It’s tempting to convert brand value into temporary profits or sales.
For publicly traded companies the goal is sometimes to fool the financial markets into the thinking the company is healthier than it is. Some managers even say they have to do what they do in order to maintain the share price. The ethics, and even legality of such practice is questionable. Of course, converting brand value into temporary sales or profits really lowers the value of a company (and so will eventually lower market capitalization).
Here are the sorts of tricks managers use to hit immediate financial targets.
1. Cut advertising spend. For many packaged goods companies, advertising spend is equal to profits; or put another way if they didn’t advertise they could post double their normal profits for the year. So this gives management quite a lot of room to fill profit short-falls simply by reducing advertising spend. Of course this will depress sales, and therefore profit contribution, but the net effect will be a jump in profits. Next year sales will be even lower however, and will require more advertising to fix, or greater cuts to advertising to hide the reduction in profit contribution. A trick to hide reductions in advertising spend is to claim that marketing mix modelling or digital initiatives are delivering much greater efficiency so that the company can afford to cut advertising. As a marketing professor I can say that there are very good reasons not to buy this argument – financial analysts should beware of it.
2. More price promotion. The problem with cutting advertising is that sales revenue tends to also decline, probably not by much at first, but eventually the losses start to climb, and brands can risk being de-listed by retailers. So another trick is to replace some of the advertising cut with price promotions. These help fix (hide) sales declines.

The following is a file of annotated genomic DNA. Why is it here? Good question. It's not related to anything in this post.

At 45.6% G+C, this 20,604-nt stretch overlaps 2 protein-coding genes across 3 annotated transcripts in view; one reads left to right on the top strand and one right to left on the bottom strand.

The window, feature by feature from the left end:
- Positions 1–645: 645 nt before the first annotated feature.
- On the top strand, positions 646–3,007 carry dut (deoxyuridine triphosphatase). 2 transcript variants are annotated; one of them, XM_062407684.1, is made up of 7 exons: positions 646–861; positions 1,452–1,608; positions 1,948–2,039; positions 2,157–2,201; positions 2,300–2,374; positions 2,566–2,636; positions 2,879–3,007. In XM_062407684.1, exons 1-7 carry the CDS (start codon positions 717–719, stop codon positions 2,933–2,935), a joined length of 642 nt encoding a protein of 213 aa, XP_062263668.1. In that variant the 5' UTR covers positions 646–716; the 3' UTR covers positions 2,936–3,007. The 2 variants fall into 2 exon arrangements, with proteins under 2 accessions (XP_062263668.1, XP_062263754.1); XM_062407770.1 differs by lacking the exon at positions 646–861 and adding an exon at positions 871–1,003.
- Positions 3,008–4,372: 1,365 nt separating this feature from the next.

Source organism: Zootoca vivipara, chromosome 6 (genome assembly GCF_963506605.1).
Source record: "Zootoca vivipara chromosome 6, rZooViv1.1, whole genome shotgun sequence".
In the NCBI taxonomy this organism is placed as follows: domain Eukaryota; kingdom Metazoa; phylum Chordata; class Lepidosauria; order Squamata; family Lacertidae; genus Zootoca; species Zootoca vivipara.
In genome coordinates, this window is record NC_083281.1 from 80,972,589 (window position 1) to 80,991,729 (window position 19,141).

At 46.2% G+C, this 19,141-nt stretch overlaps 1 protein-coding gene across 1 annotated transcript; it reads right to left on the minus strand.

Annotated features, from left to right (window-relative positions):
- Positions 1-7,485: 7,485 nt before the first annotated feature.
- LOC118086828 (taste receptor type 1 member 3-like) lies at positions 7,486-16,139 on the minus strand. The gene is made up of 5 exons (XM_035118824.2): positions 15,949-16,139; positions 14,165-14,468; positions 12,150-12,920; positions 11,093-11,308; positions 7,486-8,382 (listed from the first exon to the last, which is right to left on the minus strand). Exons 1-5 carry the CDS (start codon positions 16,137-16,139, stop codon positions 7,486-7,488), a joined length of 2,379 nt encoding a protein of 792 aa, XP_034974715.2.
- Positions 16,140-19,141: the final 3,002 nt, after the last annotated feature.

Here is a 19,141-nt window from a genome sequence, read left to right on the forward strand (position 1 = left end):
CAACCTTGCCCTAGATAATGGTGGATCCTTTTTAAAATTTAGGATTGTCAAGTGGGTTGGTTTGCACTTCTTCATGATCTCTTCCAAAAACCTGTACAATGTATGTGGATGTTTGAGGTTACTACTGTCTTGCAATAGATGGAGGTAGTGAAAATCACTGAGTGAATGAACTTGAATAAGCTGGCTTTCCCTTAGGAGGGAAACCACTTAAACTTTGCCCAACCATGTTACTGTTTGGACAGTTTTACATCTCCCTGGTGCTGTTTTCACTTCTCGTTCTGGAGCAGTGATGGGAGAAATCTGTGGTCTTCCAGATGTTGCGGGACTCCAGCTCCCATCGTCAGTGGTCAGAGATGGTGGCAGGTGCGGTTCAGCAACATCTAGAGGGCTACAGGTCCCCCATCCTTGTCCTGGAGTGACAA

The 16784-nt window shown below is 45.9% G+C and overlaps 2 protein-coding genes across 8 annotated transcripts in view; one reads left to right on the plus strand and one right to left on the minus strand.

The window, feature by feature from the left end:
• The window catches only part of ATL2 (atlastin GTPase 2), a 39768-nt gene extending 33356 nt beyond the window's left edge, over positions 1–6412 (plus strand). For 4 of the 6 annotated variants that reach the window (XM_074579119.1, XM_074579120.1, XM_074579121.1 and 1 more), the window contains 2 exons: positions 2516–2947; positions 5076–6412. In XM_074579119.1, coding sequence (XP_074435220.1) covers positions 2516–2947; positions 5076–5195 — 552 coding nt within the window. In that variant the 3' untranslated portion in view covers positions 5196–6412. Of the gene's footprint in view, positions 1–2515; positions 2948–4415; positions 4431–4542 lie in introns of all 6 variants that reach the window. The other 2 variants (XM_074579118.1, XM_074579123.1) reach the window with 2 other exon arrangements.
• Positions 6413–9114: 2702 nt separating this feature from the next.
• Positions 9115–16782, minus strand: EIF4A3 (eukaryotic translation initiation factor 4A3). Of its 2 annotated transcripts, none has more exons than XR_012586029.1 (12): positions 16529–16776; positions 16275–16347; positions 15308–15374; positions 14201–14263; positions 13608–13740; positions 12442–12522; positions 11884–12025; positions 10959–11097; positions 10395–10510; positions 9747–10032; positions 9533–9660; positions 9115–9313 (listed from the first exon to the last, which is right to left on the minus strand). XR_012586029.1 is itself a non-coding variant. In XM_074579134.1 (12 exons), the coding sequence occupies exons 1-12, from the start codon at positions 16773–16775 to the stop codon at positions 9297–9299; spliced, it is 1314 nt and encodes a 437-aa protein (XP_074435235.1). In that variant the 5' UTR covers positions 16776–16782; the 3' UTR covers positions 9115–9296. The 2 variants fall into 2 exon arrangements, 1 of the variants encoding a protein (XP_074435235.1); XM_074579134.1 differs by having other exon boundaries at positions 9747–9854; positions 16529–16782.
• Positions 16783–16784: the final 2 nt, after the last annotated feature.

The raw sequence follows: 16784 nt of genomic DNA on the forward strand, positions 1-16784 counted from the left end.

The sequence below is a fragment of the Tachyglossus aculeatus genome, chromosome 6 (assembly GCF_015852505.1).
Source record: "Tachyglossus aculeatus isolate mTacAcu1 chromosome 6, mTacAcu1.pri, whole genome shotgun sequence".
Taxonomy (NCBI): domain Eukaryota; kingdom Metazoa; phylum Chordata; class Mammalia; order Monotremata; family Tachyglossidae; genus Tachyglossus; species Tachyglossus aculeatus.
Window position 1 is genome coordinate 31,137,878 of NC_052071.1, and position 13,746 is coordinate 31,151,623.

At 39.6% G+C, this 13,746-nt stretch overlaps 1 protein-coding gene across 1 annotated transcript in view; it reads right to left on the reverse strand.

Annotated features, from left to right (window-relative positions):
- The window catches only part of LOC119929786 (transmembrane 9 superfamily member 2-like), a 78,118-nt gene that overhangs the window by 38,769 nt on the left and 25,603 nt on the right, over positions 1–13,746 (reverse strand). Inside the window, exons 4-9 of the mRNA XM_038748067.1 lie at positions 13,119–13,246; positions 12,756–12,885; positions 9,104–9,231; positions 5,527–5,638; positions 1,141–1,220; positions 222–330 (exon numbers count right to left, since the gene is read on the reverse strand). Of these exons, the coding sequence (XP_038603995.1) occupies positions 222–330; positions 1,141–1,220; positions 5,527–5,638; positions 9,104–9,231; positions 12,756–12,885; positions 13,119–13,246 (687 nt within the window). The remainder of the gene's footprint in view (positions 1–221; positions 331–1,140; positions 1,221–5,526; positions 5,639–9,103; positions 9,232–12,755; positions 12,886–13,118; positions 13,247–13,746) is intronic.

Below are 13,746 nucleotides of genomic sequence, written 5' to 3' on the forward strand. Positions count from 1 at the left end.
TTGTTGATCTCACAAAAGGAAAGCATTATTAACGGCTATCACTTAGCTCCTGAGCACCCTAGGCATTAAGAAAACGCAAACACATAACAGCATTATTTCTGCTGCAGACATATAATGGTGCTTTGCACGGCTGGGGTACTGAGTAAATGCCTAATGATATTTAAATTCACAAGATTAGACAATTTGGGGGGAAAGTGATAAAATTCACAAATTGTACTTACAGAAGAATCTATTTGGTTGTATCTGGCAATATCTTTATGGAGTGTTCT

3. Call discounts “marketing expenditure”. The problem with price promotions is that while they boost volume sales they decimate profitability and can even lower sales revenue. This can be fixed by registering sales as full price sales, not the discounted price they were really sold at, and instead booking the discount as a marketing expense (e.g. “trade marketing incentive”). This increased marketing cost can be useful to assay investment analysts who are worried that the company is inflating sales and profits by cutting the marketing budget (using the first two tricks above).
Few companies fully disclose and breakdown their marketing expenditure. This makes it easier for them to use such tricks to fool shareholders and potential investors. And ensure that management hit their performance targets.
It’s not just consumer goods companies that use such tricks. One automotive company told me that it’s common practice for manufacturers to ring their car dealers if they are going to miss a sales target and offer them cash payments if they can sell x number of cars/trucks in the few remaining days in the quarter/year. “Yes, no trouble” says each dealer, and then books a number of sales as they ‘sell’ these cars from one of the dealer’s registered companies to another of the dealer’s own companies. Then a “demo model” sign is placed on the cars along with a new discounted price (in effect paid for by the manufacturer). The car manufacturer hits their sales target, and books full price sales, they just register the money they paid the dealer as a marketing expense (possibly paid for out of the advertising budget). Of course, hitting sales targets next period will be even more difficult because there are just as many unsold cars sitting on the dealers’ lots.